We wrote a letter to the Vatican.
We're still waiting to hear back.
(Laughter)
And with other houses of worship,
we were told that the patrons, the people that pay for the building
and the construction and the painting of the buildings
would have to make a decision.
And then we came head-to-head
with the long legacy of missionary and donor dependence
that so impedes unconditional civic action,
and we learned this the hard way.
There was one community
that in our repeated conversations would keep asking us
to appreciate them.
And so we would keep going back
and telling them that we appreciate them,
and of course,
if we didn't appreciate them, we wouldn't be here.
And then we learned painfully late in the game
that the word "appreciation" is code for getting paid to participate.
And so we challenged them
and we asked the question,
"So what will it cost?
How much could we pay you?
And if we pay for your faith, is it really faith?"
We started the project asking the question,
"Where does your faith live?"
And here we found ourselves asking the question,
"How much does your faith cost?"
But the most difficult issue was the perceived risk of standing apart.
We had one synagogue that flat-out refused to participate
because it feared drawing attention to itself
and becoming a target.
Similarly, we had a mosque that also feared becoming a target.
And these fears are justified.
And yet, there were 25 houses of worship that pledged to participate.
(Applause)
These bold leaders took the gesture and reinforced it with their own meaning.
For some, it was to tell the world that they're not terrorists.
For others, it was to welcome people through their doors to ask questions.
And for some, it was to bridge the gap
between the older and the younger generation,
which by the way is something that many faiths are grappling with right now.
And for some it was simply to build neighborhood solidarity
in advance of feared election violence.
When asked why yellow,
one imam beautifully said,
"Yellow is the color of the sun.
The sun shines on us all equally.
It does not discriminate."
He and others spread the word through their congregations
and over the radio.
Municipal government officials stepped forward and helped
with permits and with convening civil society organizations.
A paint company donated a thousand liters of yellow paint
mixed especially for us in what they now call "optimistic yellow."
(Laughter)
(Applause)
And a poetry collective joined forces with a university
and hosted a series of tweet chats
that challenged the nation on issues of faith,
our faith not just in the context of religion,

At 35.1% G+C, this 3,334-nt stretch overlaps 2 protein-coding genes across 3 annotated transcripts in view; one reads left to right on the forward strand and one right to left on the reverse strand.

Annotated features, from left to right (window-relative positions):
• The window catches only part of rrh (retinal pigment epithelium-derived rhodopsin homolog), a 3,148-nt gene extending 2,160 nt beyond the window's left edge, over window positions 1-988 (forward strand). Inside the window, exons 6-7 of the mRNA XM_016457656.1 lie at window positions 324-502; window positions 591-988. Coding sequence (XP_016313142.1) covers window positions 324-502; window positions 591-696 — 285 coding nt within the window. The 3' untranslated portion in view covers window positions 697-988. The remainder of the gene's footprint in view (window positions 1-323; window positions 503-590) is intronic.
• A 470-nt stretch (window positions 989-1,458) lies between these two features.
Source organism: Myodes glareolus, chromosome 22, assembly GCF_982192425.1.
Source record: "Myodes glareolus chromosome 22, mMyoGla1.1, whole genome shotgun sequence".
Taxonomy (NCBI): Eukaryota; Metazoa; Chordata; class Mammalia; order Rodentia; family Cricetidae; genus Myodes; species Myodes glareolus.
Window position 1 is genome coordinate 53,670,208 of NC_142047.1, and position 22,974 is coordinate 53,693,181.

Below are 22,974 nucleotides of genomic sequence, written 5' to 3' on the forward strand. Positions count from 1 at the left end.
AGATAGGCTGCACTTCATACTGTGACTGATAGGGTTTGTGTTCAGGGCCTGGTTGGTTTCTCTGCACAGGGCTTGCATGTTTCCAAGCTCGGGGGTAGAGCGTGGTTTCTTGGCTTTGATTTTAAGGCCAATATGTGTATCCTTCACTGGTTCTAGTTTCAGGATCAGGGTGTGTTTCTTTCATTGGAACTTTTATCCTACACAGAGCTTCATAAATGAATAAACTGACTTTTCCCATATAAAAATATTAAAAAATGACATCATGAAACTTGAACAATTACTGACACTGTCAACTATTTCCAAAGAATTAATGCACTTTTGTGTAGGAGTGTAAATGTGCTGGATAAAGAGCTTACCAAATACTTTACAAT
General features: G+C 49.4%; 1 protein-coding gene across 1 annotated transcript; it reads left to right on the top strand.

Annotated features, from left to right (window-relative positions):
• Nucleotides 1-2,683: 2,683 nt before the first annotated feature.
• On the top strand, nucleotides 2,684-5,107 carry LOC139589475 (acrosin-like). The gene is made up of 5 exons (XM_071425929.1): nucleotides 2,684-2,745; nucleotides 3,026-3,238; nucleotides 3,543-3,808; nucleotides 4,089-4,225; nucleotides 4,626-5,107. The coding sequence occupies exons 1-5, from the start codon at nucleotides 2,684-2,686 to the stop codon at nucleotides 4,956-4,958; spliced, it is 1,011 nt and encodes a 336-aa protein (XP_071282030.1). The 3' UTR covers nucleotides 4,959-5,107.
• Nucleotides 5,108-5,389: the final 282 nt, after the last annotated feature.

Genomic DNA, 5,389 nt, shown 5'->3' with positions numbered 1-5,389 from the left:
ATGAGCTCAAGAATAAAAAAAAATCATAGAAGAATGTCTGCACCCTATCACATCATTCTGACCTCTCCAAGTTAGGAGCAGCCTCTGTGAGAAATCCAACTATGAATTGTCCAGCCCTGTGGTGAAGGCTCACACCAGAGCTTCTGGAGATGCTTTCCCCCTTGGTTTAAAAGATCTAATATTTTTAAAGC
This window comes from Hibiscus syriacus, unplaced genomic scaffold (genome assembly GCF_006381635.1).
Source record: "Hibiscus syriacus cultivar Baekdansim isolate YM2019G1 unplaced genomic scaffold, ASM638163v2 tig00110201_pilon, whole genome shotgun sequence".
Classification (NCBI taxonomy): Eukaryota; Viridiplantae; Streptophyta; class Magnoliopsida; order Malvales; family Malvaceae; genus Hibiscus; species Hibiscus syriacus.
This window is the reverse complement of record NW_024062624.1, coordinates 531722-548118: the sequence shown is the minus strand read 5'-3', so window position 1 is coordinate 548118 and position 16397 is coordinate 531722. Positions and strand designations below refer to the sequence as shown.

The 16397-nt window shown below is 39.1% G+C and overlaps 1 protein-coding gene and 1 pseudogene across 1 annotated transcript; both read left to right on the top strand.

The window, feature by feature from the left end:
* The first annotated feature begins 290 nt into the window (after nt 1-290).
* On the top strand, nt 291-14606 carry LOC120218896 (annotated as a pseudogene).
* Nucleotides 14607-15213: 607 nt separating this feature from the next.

but our faith in politicians and tribe and nation,
our faith in the older generation and in the younger generation.
And then Colour in Faith was launched at a gallery event
that invited an incredible mix of gallerygoers
and religious leaders and artists and businesspeople.
Already, even before picking up a paintbrush,
we had accomplished so much of the conversation and connection
that we had hoped for.
And then we began to paint.
Muslims stood by Christians
and atheists and agnostics and Hindus
and painted a mosque yellow.
And then they all came together again and painted a church yellow,
and then another mosque,
and then another church.
Poets and musicians performed while we painted.
We painted in Nairobi,
and then we painted in Mombasa.
The local and international press did features on Colour in Faith
in English and French and Swahili
and Spanish and Somali.
CNN highlighted Colour in Faith as a way of bringing communities together.
And our social media platforms lit up,
connecting more and more people.
And these neighbors continued to stay in touch.
There are some that are pursuing politics with a platform of peace,
and we have communities as far as Argentina and the US
and as close as Mali and Rwanda
that are asking for our help.
And we would love to help.
It's our dream that this project, this idea, spreads across the world,
with or without our support.
Colour in Faith is literally highlighting those who mean well in yellow.
Colour in Faith is binding neighborhoods together,
and it's our hope that when threats come knocking,
they will collectively sift fact from rumor
and stand in solidarity.
We've proven that the human family can come together and send a message
far brighter and more powerful
than the voices of those that wish to do us harm.
Though fear is infectious,
we are showing that so is hope.
Thank you.
(Applause)
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【TED】Nabila Alibhai: Why people of different faiths are painting their houses of worship yellow (Why people of different faiths are painting their houses of worship yellow | Nabila Alibhai)

143 Folder Collection
Zenn published on October 13, 2017